From pastures to bedroom community, rapid growth in Linton Hall mirrors state
As a young woman in the 1960s, Sister Cecilia Dwyer came to an isolated Benedictine monastery in western Prince William County to begin her life as a nun.
Stately pin oaks lined the monastery entrance just off a sleepy country lane called Linton Hall Road that wound through six miles of farms and woods. By day, two cars might pass. At night, the country sky was velvety black and pasted with stars. She and the other sisters lived in almost total silence.
These days, Sister Cecilia, now prioress of the monastery, has a hard time turning left out of her driveway. In the past decade, the woods and farms of Linton Hall have given way to thousands of new houses, four huge shopping centers, three new megachurches, and, by the end of the year, nine new public schools. Signs proclaiming "Acreage for Sale" and "Luxury Homes Coming Soon" dot Linton Hall Road, now a jammed, four-lane thoroughfare.
"We've become completely surrounded," Sister Cecilia said the other day, nodding to the housing developments that encircle the monastery. "And the lights of the Safeway at night - well, we're not used to it."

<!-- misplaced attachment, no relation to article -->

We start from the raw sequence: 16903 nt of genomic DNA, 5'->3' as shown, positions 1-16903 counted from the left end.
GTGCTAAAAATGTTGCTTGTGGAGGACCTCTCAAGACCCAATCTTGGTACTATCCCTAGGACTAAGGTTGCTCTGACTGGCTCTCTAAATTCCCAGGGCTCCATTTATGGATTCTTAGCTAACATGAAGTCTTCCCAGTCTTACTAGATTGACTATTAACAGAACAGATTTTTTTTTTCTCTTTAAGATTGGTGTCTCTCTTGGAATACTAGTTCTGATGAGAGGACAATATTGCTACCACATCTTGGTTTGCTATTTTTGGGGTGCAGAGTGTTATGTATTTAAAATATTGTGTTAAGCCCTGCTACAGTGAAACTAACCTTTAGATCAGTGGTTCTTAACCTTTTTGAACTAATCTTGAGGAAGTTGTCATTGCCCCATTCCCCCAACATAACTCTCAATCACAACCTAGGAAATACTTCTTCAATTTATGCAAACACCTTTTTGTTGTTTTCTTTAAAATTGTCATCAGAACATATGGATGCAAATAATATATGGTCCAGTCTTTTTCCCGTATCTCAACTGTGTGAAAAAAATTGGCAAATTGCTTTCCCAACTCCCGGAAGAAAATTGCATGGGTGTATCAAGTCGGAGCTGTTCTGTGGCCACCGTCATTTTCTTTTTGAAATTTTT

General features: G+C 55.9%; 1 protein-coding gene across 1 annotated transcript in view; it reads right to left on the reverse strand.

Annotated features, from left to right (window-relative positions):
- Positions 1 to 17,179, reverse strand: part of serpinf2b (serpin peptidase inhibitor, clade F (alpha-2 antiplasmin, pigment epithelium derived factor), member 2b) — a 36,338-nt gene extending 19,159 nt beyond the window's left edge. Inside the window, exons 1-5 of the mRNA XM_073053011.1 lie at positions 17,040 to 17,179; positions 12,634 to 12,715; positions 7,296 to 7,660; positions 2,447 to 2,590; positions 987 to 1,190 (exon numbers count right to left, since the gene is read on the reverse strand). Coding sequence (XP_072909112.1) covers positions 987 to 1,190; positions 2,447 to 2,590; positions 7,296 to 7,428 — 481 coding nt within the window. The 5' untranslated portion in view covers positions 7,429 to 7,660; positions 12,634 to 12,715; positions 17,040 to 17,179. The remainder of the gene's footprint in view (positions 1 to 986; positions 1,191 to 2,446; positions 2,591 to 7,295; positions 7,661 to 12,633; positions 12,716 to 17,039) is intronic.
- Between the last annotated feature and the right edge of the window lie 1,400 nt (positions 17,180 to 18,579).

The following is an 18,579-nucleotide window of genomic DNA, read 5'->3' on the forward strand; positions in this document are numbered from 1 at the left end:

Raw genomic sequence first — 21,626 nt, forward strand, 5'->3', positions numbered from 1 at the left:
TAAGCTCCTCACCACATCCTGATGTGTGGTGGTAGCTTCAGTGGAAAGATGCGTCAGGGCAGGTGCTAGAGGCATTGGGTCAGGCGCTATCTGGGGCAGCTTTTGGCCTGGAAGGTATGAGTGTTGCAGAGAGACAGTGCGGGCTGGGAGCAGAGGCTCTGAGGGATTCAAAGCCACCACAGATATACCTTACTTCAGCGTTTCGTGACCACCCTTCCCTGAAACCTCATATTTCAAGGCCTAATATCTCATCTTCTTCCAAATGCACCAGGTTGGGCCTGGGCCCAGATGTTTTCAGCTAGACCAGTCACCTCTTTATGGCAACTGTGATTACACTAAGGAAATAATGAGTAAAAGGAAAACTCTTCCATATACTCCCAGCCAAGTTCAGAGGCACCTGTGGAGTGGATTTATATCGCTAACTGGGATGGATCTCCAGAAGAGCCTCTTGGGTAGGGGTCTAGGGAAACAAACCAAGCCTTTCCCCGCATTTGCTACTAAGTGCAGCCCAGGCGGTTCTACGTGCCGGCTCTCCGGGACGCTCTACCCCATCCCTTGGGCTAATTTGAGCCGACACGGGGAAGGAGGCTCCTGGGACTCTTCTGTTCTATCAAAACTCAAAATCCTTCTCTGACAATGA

To understand what Virginia is becoming, head to Linton Hall, one of the fastest-growing areas of fast-growing Northern Virginia. The community, which seems to have sprung from whole cloth overnight, added 27,000 residents in 10 years, according to census figures released Thursday.
Many of the newcomers are Hispanics, Asians and African Americans, the groups fueling growth in the new Virginia. While the non-Hispanic white population in Northern Virginia grew 6 percent in the past decade, the Hispanic population jumped 78 percent, the Asian population, 74 percent, and the African American share, 31 percent.
As a result, the Old Dominion, site of the capital of the Confederacy during the 1860s and a place where some officials encouraged "massive resistance" to integration during the 1960s, is becoming a multicultural mecca.
Nowhere is that more evident than in Prince William, site of some of the most famous battles of the Civil War and now a majority-minority county.
In Linton Hall, the diversity is on display at Bristow Elementary, a school built in 1998 that crams 1,200 students who speak 20 languages into an ever-expanding sea of trailers.
As school was being dismissed Friday, three friends waited down a little wooded path for their children.
Donna Wilson, 35, who moved into the Kingsbrooke development when it was still a "ghost town" in the late 1990s, is white. Aber Dabbah, 36, who was drawn to the open spaces and affordable houses in 2001, is from Abu Dhabi. And Yolanda Urquhart, 44, who moved from Manassas in 2007 to get her kids into better schools, is black.
The traffic is a headache, the women agreed. A couple of years ago, the Census Bureau rated Linton Hall No. 1 in the nation for having the longest average one-way commute, at 46.3 minutes.